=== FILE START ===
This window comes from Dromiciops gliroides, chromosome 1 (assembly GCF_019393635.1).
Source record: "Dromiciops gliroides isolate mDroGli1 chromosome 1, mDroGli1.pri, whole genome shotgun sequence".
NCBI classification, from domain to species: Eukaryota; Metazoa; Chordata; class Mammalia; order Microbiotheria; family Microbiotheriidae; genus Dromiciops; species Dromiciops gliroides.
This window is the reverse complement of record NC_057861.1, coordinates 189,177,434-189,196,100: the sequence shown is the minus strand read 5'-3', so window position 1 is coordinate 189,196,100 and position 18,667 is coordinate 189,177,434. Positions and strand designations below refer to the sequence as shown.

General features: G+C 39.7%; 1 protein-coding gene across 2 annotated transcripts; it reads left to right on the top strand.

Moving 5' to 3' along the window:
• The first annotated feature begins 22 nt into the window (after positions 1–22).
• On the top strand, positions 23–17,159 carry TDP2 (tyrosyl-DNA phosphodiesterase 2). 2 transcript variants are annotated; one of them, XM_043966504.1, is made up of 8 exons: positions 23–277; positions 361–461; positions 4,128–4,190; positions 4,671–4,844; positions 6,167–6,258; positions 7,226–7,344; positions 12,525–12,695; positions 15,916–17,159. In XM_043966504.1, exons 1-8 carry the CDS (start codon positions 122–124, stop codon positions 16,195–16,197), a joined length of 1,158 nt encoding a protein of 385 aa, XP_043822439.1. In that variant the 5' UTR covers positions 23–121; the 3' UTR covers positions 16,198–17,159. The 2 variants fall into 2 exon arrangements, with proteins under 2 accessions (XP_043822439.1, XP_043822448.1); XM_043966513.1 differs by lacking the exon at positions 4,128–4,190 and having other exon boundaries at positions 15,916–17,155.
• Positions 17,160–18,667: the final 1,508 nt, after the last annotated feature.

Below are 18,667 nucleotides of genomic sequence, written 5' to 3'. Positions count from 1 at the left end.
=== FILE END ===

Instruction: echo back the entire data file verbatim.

This window comes from Dromiciops gliroides, chromosome 1 (assembly GCF_019393635.1).
Source record: "Dromiciops gliroides isolate mDroGli1 chromosome 1, mDroGli1.pri, whole genome shotgun sequence".
NCBI classification, from domain to species: Eukaryota; Metazoa; Chordata; class Mammalia; order Microbiotheria; family Microbiotheriidae; genus Dromiciops; species Dromiciops gliroides.
This window is the reverse complement of record NC_057861.1, coordinates 189,177,434-189,196,100: the sequence shown is the minus strand read 5'-3', so window position 1 is coordinate 189,196,100 and position 18,667 is coordinate 189,177,434. Positions and strand designations below refer to the sequence as shown.

General features: G+C 39.7%; 1 protein-coding gene across 2 annotated transcripts; it reads left to right on the top strand.

Moving 5' to 3' along the window:
• The first annotated feature begins 22 nt into the window (after positions 1–22).
• On the top strand, positions 23–17,159 carry TDP2 (tyrosyl-DNA phosphodiesterase 2). 2 transcript variants are annotated; one of them, XM_043966504.1, is made up of 8 exons: positions 23–277; positions 361–461; positions 4,128–4,190; positions 4,671–4,844; positions 6,167–6,258; positions 7,226–7,344; positions 12,525–12,695; positions 15,916–17,159. In XM_043966504.1, exons 1-8 carry the CDS (start codon positions 122–124, stop codon positions 16,195–16,197), a joined length of 1,158 nt encoding a protein of 385 aa, XP_043822439.1. In that variant the 5' UTR covers positions 23–121; the 3' UTR covers positions 16,198–17,159. The 2 variants fall into 2 exon arrangements, with proteins under 2 accessions (XP_043822439.1, XP_043822448.1); XM_043966513.1 differs by lacking the exon at positions 4,128–4,190 and having other exon boundaries at positions 15,916–17,155.
• Positions 17,160–18,667: the final 1,508 nt, after the last annotated feature.

Below are 18,667 nucleotides of genomic sequence, written 5' to 3'. Positions count from 1 at the left end.